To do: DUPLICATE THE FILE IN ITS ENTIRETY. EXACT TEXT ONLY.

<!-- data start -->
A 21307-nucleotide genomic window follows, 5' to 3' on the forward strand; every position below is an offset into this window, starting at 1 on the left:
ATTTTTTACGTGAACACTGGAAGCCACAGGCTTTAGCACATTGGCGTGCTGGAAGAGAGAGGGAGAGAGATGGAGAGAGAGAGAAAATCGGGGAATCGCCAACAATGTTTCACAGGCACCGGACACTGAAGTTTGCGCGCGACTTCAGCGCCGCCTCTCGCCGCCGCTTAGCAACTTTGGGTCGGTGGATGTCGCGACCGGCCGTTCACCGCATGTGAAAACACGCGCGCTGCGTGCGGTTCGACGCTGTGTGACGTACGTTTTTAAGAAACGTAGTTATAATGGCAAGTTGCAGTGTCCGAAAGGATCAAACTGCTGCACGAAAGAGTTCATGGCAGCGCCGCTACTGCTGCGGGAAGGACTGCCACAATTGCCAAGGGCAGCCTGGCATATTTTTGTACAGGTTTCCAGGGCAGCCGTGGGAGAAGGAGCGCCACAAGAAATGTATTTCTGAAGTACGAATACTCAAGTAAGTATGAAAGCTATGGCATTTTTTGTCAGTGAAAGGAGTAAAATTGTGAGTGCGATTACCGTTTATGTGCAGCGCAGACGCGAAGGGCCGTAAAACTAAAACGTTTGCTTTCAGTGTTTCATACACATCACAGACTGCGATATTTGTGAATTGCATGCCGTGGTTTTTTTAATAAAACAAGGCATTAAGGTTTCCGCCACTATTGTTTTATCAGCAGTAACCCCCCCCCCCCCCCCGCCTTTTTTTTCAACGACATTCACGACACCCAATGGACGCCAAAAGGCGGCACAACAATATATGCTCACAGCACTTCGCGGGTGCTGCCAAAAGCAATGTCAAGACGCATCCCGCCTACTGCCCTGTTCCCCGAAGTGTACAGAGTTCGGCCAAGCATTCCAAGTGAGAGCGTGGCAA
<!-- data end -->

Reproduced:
A 21307-nucleotide genomic window follows, 5' to 3' on the forward strand; every position below is an offset into this window, starting at 1 on the left:
ATTTTTTACGTGAACACTGGAAGCCACAGGCTTTAGCACATTGGCGTGCTGGAAGAGAGAGGGAGAGAGATGGAGAGAGAGAGAAAATCGGGGAATCGCCAACAATGTTTCACAGGCACCGGACACTGAAGTTTGCGCGCGACTTCAGCGCCGCCTCTCGCCGCCGCTTAGCAACTTTGGGTCGGTGGATGTCGCGACCGGCCGTTCACCGCATGTGAAAACACGCGCGCTGCGTGCGGTTCGACGCTGTGTGACGTACGTTTTTAAGAAACGTAGTTATAATGGCAAGTTGCAGTGTCCGAAAGGATCAAACTGCTGCACGAAAGAGTTCATGGCAGCGCCGCTACTGCTGCGGGAAGGACTGCCACAATTGCCAAGGGCAGCCTGGCATATTTTTGTACAGGTTTCCAGGGCAGCCGTGGGAGAAGGAGCGCCACAAGAAATGTATTTCTGAAGTACGAATACTCAAGTAAGTATGAAAGCTATGGCATTTTTTGTCAGTGAAAGGAGTAAAATTGTGAGTGCGATTACCGTTTATGTGCAGCGCAGACGCGAAGGGCCGTAAAACTAAAACGTTTGCTTTCAGTGTTTCATACACATCACAGACTGCGATATTTGTGAATTGCATGCCGTGGTTTTTTTAATAAAACAAGGCATTAAGGTTTCCGCCACTATTGTTTTATCAGCAGTAACCCCCCCCCCCCCCCCGCCTTTTTTTTCAACGACATTCACGACACCCAATGGACGCCAAAAGGCGGCACAACAATATATGCTCACAGCACTTCGCGGGTGCTGCCAAAAGCAATGTCAAGACGCATCCCGCCTACTGCCCTGTTCCCCGAAGTGTACAGAGTTCGGCCAAGCATTCCAAGTGAGAGCGTGGCAA